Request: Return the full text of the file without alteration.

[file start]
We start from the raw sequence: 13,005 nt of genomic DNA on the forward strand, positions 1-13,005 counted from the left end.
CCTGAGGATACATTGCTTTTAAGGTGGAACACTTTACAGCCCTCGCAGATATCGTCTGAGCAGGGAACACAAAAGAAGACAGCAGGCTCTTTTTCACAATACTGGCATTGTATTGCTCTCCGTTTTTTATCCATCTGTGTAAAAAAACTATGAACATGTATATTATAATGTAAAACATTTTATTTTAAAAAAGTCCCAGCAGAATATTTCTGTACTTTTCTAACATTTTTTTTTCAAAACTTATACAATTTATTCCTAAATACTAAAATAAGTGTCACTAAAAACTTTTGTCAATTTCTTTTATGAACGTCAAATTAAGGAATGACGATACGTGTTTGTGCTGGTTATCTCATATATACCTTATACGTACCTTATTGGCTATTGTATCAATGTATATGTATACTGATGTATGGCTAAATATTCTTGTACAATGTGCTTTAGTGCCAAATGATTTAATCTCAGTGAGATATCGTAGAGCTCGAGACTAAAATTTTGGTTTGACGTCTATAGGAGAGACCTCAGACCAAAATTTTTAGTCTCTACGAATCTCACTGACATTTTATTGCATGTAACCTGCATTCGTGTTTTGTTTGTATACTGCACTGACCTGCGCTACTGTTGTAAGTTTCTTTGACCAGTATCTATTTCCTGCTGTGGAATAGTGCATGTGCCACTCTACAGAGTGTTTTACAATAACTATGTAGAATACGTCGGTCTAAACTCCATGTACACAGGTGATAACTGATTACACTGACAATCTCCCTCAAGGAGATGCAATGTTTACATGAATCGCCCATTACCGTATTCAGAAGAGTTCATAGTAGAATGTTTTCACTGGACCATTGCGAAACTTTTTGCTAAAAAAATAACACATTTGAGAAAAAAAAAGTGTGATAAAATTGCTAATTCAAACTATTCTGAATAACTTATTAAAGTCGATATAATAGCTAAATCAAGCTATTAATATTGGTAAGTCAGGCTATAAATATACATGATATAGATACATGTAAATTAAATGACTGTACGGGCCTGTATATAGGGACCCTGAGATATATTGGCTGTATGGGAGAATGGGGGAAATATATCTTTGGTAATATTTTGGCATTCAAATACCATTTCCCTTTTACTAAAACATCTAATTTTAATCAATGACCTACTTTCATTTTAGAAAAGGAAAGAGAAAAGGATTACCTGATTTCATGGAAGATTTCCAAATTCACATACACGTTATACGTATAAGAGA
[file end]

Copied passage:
We start from the raw sequence: 13,005 nt of genomic DNA on the forward strand, positions 1-13,005 counted from the left end.
CCTGAGGATACATTGCTTTTAAGGTGGAACACTTTACAGCCCTCGCAGATATCGTCTGAGCAGGGAACACAAAAGAAGACAGCAGGCTCTTTTTCACAATACTGGCATTGTATTGCTCTCCGTTTTTTATCCATCTGTGTAAAAAAACTATGAACATGTATATTATAATGTAAAACATTTTATTTTAAAAAAGTCCCAGCAGAATATTTCTGTACTTTTCTAACATTTTTTTTTCAAAACTTATACAATTTATTCCTAAATACTAAAATAAGTGTCACTAAAAACTTTTGTCAATTTCTTTTATGAACGTCAAATTAAGGAATGACGATACGTGTTTGTGCTGGTTATCTCATATATACCTTATACGTACCTTATTGGCTATTGTATCAATGTATATGTATACTGATGTATGGCTAAATATTCTTGTACAATGTGCTTTAGTGCCAAATGATTTAATCTCAGTGAGATATCGTAGAGCTCGAGACTAAAATTTTGGTTTGACGTCTATAGGAGAGACCTCAGACCAAAATTTTTAGTCTCTACGAATCTCACTGACATTTTATTGCATGTAACCTGCATTCGTGTTTTGTTTGTATACTGCACTGACCTGCGCTACTGTTGTAAGTTTCTTTGACCAGTATCTATTTCCTGCTGTGGAATAGTGCATGTGCCACTCTACAGAGTGTTTTACAATAACTATGTAGAATACGTCGGTCTAAACTCCATGTACACAGGTGATAACTGATTACACTGACAATCTCCCTCAAGGAGATGCAATGTTTACATGAATCGCCCATTACCGTATTCAGAAGAGTTCATAGTAGAATGTTTTCACTGGACCATTGCGAAACTTTTTGCTAAAAAAATAACACATTTGAGAAAAAAAAAGTGTGATAAAATTGCTAATTCAAACTATTCTGAATAACTTATTAAAGTCGATATAATAGCTAAATCAAGCTATTAATATTGGTAAGTCAGGCTATAAATATACATGATATAGATACATGTAAATTAAATGACTGTACGGGCCTGTATATAGGGACCCTGAGATATATTGGCTGTATGGGAGAATGGGGGAAATATATCTTTGGTAATATTTTGGCATTCAAATACCATTTCCCTTTTACTAAAACATCTAATTTTAATCAATGACCTACTTTCATTTTAGAAAAGGAAAGAGAAAAGGATTACCTGATTTCATGGAAGATTTCCAAATTCACATACACGTTATACGTATAAGAGA